John Haley Bellamy


was a woodcarver best known for his ship carvings. Born in Kittery Point, Maine, the son of a carpenter and boat builder, in his youth Bellamy studied art in Bostonand New York City before apprenticing to a Boston ship carver. He worked in Boston and Charlestown, Massachusetts, and Portsmouth, New Hampshire, but spentmost of his professional career in Kittery Point, working in a second-floor studio in his father and brother’s boat shop. Bellamy’s work marks the continuation of theship carver’s art from its heyday in the late eighteenth and early nineteenth centuries to the period just preceding the end of the sailing-ship era.The staples of the ship carver’s art were billet-head figures; sternboards; figureheads that often depicted mythological or allegorical figures; and other ornamentalwork. Bellamy is known to have carved at least one eagle billet-head figure, but his only known figurehead is also his most ambitious carving: a nearly two-ton eaglefigurehead for the U.S.S.
carved in 1880, the same year that his occupation in the United States federal census was listed as “carpenter.”Bellamy may be best remembered for carving numerous patriotic eagle wall plaques, intended as house decorations, as well as larger examples used for architecturalornaments. Possibly inspired by the national pride generated during Philadelphia’s Centennial Exhibition in 1876, these plaques vary greatly in size. Those intended for domestic use, as well as some made as gifts, follow the same general format: a pair of stylized, spread wings are carved in relief from a single pine board, with theeagle’s head and neck carved in three dimensions from a block of wood, then attached to the wings with screws. Bellamy’s eagles have distinctively patterned feathers,ingeniously foreshortened heads and necks, and fierce expressions with large curved beaks. Often polychromed, some eagle plaques include shields, flags, or flowing banners, carved separately, on which sentiments such as “Happy New Year,” “Long Live Dewey,” or “Carpe Diem” are carved and painted. Based on the number of surviving examples, Bellamy’s patriotic eagle plaques were popular decorative accessories in Kitteryarea homes. Bellamy’s eagles were so popular, in fact, that other unidentified carvers began to mimic his style. These derivative pieces have made identification of Bellamy’s work sometimes difficult.The advent of steam-powered iron ships in the 1850s significantly reduced demand for the ship carver’s art. Bellamy’s Portsmouth business card, advertising house and ship, furniture, sign and frame carving, and garden figures, demonstrates that as the importance of ship carving diminished over time, carvers nevertheless sought new ways to market their skills and sustain a livelihood.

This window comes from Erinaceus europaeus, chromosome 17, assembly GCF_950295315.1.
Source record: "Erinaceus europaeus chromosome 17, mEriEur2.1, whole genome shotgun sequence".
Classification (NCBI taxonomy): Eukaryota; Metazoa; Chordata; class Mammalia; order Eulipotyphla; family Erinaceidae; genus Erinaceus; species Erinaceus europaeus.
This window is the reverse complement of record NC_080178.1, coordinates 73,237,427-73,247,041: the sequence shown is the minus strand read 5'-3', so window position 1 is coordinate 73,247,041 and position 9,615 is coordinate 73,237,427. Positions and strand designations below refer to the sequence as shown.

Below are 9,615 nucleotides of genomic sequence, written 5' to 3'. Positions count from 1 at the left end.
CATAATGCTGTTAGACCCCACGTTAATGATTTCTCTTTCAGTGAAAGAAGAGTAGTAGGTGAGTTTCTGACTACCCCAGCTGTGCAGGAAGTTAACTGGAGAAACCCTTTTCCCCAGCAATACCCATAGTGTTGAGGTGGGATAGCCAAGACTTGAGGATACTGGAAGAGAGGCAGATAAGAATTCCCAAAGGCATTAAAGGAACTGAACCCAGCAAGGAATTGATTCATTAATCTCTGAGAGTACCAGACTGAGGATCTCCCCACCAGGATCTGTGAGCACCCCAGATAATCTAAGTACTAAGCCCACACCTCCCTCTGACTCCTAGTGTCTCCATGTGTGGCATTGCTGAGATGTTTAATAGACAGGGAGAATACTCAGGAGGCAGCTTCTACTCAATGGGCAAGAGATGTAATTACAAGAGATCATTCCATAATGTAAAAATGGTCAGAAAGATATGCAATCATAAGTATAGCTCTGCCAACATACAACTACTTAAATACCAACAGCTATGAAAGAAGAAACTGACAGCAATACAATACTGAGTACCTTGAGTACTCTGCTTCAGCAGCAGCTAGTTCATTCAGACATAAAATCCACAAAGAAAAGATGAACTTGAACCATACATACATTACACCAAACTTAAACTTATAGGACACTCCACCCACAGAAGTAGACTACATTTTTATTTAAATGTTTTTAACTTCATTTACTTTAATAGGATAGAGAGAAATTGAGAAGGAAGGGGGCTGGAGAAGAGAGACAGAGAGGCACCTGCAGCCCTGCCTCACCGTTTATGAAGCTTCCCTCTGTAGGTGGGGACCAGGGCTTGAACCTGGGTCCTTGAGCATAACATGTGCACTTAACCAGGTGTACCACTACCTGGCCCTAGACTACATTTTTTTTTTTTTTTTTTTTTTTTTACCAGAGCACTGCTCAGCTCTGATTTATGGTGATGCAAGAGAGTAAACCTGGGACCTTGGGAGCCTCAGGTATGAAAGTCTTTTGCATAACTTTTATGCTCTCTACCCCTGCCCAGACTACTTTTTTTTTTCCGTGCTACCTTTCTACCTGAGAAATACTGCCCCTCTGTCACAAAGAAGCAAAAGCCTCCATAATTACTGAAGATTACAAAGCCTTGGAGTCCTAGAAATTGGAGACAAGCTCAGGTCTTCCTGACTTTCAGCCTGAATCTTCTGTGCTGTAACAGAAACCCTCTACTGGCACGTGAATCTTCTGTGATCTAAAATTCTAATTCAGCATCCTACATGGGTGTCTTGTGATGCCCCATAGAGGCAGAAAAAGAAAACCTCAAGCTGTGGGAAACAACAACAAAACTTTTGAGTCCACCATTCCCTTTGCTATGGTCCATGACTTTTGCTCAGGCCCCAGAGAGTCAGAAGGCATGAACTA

See also
Maritime Folk Art
Hollander, Stacy C., et al.
American Radiance: The Ralph Esmerian Gift to the American Folk Art Museum.
New York, 2000.Smith, Yvonne Brault.
John Haley Bellamy, Carver of Eagles.
Portsmouth, N.H., 1982